Liberal MP ‘disappointed’ as Tories ask about alleged China interference – National


A Liberal MP said she’s “disappointed” after Conservative MPs asked the government multiple times about what actions were taken in response to allegations that China attempted to interfere in the 2019 federal election.

The back and forth happened during question period on Friday, on the heels of Global News reporting last week that Canadian intelligence officials had warned Prime Minister Justin Trudeau that China has allegedly been targeting Canada with a vast campaign of foreign interference.

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That campaign, officials added, reportedly included funding a clandestine network of at least 11 federal candidates running in the 2019 election.

Both Liberal and Conservative candidates were reportedly targeted.

During question period, Conservative MP Michael Cooper asked the government whether Trudeau immediately reported this interference warning to Canada’s elections watchdog. Liberal MP Pam Damoff fired back, noting that Canada’s “fair and free elections process” has “never ever” been compromised.

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“It’s not just me saying that … this was determined by an independent panel of national security experts. Let’s remember: the only ones that benefit from foreign interference are enemies of democracy,” Damoff said.

“I’m disappointed that the opposition for five days now have continued to amplify the foreign interference messaging in this House. We should be standing together to stand up to this attack on our democracy.”

Click to play video: 'How will Trudeau handle China at G20 after reports of alleged election interference'

How will Trudeau handle China at G20 after reports of alleged election interference

Speaking during question period on Friday, Damoff expressed frustration about the number of questions the Conservatives were devoting to the issue of China’s alleged electoral influence.

“This is the fourth question today. Five days of questions on foreign interference and the opposition seems not to recognize who is being attacked (by this) foreign interference,” Damoff said.

“It’s not this side of the House, it’s not that side of the House. It’s every single member in this House. It is meant to sow chaos, it is meant to destroy our democracy. We need to be standing together.”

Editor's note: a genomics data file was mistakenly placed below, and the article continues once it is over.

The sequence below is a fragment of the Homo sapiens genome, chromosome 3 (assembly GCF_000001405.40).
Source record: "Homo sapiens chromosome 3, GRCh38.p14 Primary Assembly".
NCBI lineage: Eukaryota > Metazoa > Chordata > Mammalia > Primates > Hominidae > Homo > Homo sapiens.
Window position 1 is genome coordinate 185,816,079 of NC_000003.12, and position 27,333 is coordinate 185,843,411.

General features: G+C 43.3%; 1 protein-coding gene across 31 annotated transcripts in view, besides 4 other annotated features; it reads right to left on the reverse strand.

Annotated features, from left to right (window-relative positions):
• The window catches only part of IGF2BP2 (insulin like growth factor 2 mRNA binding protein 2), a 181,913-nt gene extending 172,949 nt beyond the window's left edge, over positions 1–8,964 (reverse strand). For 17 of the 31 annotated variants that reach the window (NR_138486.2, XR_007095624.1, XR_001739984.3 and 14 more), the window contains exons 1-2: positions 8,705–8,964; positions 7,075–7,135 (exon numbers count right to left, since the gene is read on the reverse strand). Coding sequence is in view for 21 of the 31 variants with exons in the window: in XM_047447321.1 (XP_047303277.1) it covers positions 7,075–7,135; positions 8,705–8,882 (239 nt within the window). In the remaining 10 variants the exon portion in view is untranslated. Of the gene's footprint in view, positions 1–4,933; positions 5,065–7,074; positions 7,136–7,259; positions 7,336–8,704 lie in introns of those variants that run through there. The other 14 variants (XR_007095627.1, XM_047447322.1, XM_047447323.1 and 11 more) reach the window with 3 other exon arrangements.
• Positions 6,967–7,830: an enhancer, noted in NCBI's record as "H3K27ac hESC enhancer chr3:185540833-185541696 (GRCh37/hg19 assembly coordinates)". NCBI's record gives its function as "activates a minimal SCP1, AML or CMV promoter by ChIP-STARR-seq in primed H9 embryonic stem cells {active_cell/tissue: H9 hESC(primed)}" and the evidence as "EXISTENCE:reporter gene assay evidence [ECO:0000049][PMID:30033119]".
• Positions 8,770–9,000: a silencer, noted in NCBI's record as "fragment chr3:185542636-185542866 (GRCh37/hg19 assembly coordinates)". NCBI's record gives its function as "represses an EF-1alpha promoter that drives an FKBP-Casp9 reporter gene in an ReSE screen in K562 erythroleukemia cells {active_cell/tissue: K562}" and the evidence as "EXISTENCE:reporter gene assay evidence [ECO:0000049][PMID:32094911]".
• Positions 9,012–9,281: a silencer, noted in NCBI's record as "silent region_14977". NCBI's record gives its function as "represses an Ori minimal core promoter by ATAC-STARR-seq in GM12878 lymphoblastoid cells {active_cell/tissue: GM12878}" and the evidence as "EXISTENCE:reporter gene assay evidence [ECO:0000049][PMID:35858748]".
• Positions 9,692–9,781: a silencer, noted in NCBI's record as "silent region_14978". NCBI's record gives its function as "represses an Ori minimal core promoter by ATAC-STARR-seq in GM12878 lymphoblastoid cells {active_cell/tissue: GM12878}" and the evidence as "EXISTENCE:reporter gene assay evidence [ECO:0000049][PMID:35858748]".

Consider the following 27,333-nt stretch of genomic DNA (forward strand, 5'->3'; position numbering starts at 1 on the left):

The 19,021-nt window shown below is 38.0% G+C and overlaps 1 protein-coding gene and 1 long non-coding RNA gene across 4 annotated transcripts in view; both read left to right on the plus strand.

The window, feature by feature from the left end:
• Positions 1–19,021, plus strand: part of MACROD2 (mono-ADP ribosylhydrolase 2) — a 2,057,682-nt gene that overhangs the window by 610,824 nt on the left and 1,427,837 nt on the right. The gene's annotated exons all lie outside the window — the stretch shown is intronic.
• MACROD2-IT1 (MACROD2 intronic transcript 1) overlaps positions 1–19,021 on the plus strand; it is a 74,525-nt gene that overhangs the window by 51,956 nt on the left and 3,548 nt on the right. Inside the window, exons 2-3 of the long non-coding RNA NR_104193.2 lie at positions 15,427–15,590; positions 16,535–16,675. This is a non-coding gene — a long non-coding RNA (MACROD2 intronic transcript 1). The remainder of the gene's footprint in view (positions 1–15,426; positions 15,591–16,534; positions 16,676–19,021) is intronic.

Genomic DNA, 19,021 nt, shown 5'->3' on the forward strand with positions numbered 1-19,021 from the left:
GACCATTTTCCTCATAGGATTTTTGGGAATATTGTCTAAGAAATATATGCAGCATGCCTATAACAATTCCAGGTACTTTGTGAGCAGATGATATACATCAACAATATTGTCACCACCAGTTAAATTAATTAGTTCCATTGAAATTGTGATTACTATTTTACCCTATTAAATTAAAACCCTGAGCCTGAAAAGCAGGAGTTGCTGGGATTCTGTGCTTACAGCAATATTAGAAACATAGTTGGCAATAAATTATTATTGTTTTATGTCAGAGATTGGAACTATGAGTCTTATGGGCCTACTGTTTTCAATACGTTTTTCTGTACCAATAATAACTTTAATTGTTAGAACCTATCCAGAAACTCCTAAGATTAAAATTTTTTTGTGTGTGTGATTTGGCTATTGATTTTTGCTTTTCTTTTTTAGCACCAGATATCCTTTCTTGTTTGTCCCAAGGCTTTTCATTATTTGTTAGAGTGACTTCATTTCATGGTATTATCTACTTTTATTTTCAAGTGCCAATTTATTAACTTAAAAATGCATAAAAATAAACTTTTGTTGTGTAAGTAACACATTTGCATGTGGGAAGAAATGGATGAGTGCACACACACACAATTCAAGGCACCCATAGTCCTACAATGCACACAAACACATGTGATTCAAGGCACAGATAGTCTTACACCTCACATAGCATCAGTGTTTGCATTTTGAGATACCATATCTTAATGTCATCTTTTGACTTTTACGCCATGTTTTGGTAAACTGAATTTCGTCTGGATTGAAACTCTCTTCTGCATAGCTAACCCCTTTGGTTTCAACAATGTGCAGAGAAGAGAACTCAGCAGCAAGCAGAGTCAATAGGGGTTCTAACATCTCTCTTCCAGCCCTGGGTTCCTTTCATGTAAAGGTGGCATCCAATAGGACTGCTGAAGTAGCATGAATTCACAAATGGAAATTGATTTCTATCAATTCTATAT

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In a statement sent to Global News, Damoff’s office reiterated that she had “pushed back” on opposition questions after MPs were “repeatedly” amplifying foreign interference messaging in the House.

“An independent panel of intelligence experts confirmed that the 2019 and 2021 elections were not compromised by foreign actors,” the statement added.

“RCMP and intelligence agencies are taking concrete action to combat all incidences of foreign interference to ensure the integrity of Canadian democracy and protect the safety of all Canadians.”

Meanwhile, members of Parliament agreed on Monday to probe the allegations that China covertly funded some of Canada’s 2019 election candidates.

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‘Troubling’ that Trudeau knew of China’s possible election interference but didn’t act: Poilievre

The motion called on the procedure and House affairs committee to extend its ongoing study of foreign election interference by four meetings, which Cooper said would allow it to “investigate” the allegations in the Global News report.

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As part of this study, the committee will recall witnesses it has already heard from in its ongoing probe, including the Canadian Security Intelligence Service (CSIS), Elections Canada and the Security and Intelligence Threats to Elections (SITE) Task Force.

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It will also call Intergovernmental Affairs Minister Dominic Leblanc, Foreign Affairs Minister Melanie Joly and the current national security adviser to the prime minister to testify.

The motion also ordered the production of several documents — briefing notes, memorandums and documents — which would have been presented to the prime minister and his cabinet about the allegations of foreign interference from the Chinese Communist Party.

The relevant departments and agencies will have 14 days to redact the documents in accordance with access to information and privacy legislation and present them before the committee.

— with files from Global News’ Sam Cooper

&copy 2022 Global News, a division of Corus Entertainment Inc.



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